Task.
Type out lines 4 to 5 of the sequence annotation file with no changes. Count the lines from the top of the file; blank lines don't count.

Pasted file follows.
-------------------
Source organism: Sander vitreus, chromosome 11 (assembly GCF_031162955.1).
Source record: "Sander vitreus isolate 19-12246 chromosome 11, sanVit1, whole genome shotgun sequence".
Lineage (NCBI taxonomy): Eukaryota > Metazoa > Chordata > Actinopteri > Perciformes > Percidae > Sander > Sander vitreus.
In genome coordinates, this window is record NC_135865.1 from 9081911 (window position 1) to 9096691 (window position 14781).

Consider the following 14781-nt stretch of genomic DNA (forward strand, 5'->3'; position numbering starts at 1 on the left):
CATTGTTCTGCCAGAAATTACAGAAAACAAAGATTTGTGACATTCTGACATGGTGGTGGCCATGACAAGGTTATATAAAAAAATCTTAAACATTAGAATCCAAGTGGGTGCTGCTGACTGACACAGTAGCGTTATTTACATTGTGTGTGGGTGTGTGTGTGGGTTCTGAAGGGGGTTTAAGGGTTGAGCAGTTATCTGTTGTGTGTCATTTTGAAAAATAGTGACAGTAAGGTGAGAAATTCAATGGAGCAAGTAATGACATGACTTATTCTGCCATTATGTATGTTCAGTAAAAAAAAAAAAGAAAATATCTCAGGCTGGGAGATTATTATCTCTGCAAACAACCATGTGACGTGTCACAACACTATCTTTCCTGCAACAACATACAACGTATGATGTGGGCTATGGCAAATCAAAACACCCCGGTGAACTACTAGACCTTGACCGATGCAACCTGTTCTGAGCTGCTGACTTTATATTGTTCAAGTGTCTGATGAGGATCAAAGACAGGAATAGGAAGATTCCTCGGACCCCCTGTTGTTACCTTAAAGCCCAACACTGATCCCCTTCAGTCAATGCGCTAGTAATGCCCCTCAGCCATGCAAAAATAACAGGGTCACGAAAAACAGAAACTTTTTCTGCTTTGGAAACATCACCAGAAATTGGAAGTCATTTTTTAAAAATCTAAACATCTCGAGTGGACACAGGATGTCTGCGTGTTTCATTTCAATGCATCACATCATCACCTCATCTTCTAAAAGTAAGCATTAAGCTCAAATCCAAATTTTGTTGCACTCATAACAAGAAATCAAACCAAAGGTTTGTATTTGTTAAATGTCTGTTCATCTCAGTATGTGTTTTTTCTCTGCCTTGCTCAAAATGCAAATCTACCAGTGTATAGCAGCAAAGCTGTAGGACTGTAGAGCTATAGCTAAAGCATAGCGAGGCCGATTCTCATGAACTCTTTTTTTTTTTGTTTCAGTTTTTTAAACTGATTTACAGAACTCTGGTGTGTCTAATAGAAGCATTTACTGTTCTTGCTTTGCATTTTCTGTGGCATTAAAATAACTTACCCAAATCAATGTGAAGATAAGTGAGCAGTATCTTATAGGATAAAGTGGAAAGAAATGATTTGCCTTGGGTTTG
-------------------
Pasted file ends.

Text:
In genome coordinates, this window is record NC_135865.1 from 9081911 (window position 1) to 9096691 (window position 14781).

Consider the following 14781-nt stretch of genomic DNA (forward strand, 5'->3'; position numbering starts at 1 on the left):